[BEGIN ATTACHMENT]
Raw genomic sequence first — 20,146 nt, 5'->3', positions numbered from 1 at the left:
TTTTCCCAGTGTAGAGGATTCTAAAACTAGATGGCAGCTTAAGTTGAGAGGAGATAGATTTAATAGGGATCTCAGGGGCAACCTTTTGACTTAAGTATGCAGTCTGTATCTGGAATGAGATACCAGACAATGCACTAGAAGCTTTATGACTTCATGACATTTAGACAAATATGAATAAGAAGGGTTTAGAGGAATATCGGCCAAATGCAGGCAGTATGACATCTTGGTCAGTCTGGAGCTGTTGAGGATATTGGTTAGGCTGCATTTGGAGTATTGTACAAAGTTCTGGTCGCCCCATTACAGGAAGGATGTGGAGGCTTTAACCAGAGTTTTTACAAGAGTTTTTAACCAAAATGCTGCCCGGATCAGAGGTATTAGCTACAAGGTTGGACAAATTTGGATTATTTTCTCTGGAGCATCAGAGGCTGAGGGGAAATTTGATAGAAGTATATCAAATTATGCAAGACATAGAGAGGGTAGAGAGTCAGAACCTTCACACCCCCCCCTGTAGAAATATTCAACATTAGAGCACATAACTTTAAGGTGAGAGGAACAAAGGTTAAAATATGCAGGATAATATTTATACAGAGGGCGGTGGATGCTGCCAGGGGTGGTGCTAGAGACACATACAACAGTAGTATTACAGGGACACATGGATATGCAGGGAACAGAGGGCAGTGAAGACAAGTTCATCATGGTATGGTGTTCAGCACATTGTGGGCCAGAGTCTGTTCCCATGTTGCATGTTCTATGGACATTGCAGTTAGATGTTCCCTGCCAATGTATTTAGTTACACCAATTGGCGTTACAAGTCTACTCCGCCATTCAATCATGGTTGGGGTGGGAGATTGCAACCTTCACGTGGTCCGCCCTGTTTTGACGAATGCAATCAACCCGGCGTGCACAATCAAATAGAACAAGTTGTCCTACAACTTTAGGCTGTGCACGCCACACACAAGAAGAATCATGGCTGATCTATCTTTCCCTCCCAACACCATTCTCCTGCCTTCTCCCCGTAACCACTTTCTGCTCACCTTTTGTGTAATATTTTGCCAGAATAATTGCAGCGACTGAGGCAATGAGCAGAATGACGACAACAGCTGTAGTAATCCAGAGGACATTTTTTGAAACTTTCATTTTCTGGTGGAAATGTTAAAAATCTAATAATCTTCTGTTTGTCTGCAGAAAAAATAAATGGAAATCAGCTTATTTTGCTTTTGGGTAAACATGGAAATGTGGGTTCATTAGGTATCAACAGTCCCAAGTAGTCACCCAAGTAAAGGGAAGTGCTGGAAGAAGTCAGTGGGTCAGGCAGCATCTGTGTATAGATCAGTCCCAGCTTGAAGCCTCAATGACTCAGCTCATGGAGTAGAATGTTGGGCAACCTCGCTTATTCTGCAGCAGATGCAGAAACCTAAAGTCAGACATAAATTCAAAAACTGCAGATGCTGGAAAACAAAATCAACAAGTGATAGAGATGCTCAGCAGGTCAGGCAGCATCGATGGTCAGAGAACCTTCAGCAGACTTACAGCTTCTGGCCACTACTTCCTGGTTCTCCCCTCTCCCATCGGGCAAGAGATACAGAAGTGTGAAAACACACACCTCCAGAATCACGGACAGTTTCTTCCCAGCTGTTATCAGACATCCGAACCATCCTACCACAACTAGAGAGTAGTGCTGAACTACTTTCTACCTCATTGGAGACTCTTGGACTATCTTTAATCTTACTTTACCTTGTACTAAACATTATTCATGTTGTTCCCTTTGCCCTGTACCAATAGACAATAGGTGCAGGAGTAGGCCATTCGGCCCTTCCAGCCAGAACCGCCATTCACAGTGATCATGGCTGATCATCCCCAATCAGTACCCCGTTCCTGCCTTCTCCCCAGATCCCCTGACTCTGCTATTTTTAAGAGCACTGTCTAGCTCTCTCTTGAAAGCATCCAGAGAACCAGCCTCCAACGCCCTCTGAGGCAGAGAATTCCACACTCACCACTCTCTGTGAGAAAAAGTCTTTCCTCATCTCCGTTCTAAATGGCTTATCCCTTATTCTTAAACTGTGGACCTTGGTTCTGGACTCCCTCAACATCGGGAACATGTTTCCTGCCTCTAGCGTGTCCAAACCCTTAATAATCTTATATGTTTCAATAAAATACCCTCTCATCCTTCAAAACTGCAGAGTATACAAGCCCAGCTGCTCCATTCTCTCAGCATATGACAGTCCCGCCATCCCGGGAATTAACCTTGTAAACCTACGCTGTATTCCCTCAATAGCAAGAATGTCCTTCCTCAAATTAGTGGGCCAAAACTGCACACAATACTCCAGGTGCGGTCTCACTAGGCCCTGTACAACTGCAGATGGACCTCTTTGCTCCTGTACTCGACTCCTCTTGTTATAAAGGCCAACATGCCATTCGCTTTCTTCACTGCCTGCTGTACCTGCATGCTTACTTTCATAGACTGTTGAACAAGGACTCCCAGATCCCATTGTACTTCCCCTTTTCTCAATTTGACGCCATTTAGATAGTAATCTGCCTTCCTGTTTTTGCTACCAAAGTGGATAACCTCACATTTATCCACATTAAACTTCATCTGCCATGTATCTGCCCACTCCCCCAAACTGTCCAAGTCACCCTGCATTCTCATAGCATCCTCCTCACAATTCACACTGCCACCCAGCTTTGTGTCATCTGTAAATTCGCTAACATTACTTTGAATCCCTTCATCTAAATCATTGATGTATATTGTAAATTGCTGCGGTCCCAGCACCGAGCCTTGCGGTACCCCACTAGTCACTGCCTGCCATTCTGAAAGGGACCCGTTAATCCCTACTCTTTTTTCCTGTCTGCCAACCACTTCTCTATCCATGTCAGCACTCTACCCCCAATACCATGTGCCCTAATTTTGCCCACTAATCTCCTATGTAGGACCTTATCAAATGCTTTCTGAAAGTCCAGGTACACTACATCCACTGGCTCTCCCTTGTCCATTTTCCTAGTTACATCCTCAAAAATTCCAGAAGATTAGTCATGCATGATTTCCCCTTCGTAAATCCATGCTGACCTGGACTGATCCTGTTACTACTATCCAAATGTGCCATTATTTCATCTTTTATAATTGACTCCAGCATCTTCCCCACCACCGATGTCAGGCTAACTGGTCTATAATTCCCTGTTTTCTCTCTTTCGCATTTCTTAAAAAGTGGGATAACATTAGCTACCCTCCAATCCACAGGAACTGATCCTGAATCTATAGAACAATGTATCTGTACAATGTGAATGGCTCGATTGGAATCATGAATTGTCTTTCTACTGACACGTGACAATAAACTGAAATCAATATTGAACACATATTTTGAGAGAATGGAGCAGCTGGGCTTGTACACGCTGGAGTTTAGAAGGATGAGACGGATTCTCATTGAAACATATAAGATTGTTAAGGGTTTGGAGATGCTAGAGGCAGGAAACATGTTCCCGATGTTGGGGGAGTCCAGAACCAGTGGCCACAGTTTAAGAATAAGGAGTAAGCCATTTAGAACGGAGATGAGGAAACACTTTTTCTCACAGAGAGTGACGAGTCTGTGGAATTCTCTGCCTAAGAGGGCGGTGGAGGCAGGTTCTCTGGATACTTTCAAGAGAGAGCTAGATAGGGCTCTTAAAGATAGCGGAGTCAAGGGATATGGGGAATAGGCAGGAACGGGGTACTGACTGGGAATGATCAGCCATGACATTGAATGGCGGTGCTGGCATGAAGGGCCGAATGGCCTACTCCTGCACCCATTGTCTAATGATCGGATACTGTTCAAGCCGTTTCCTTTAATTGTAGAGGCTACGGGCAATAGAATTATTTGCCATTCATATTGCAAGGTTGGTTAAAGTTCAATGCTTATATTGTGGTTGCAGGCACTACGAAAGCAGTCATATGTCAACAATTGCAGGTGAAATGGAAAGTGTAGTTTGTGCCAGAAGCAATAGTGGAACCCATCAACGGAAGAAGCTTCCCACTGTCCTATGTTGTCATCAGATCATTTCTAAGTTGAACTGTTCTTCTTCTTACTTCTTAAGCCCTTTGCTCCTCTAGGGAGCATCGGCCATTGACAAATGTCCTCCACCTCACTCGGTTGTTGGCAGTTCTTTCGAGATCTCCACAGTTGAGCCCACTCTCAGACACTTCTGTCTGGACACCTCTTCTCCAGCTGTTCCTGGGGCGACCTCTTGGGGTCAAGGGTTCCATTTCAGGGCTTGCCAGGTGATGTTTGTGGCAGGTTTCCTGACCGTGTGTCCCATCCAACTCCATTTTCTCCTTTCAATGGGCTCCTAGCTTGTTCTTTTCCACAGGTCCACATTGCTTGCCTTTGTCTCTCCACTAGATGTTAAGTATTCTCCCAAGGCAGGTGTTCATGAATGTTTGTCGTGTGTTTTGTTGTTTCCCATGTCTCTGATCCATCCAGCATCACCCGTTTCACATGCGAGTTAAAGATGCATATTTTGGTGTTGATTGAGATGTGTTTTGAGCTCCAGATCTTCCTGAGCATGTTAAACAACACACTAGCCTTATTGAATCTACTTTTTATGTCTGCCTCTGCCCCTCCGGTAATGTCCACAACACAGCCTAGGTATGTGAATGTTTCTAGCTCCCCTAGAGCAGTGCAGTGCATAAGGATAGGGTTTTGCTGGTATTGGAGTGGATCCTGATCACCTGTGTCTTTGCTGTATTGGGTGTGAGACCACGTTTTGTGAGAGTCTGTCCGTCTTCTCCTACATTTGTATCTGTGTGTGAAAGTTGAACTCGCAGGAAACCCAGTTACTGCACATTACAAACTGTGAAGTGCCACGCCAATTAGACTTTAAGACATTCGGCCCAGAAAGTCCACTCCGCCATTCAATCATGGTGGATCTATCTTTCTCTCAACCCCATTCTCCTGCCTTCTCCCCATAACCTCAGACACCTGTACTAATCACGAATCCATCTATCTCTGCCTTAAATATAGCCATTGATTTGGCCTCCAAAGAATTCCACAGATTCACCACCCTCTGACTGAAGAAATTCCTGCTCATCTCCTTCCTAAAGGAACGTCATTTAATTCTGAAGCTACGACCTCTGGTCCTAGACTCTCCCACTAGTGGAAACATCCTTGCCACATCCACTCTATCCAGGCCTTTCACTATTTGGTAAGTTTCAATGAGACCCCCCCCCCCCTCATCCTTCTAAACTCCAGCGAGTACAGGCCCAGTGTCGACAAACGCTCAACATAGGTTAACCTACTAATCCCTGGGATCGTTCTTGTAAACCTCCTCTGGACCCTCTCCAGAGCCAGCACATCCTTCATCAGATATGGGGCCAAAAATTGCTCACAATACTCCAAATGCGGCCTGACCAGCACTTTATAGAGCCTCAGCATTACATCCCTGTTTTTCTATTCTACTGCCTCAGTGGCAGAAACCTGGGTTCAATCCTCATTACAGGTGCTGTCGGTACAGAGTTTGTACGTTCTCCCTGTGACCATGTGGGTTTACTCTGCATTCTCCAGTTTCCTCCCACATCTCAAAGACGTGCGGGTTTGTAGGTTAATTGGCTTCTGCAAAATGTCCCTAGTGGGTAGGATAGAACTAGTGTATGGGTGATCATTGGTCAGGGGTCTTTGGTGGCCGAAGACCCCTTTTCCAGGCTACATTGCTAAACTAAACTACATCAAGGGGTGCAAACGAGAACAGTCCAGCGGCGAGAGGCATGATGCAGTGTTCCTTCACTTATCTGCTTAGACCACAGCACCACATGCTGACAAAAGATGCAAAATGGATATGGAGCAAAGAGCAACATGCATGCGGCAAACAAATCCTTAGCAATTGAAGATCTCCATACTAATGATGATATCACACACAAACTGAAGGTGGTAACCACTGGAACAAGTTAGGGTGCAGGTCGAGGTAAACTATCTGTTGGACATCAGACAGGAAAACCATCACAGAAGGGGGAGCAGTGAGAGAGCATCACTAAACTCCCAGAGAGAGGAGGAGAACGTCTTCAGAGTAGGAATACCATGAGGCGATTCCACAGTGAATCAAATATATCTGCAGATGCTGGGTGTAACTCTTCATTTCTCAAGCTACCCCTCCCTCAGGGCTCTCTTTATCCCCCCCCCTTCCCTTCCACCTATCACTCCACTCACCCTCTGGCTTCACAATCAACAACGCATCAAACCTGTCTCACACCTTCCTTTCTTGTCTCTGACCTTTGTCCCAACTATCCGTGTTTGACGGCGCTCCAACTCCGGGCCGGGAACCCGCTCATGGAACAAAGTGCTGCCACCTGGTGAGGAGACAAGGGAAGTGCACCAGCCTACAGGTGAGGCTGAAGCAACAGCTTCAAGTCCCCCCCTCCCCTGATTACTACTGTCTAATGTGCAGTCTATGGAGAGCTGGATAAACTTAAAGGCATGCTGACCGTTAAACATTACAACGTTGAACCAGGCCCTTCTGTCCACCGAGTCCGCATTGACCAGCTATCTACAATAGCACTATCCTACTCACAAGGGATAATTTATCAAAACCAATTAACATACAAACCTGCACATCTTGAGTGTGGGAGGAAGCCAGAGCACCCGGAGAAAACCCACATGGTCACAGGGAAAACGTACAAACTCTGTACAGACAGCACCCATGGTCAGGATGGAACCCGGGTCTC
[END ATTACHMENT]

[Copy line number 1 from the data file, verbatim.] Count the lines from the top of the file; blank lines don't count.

Raw genomic sequence first — 20,146 nt, 5'->3', positions numbered from 1 at the left: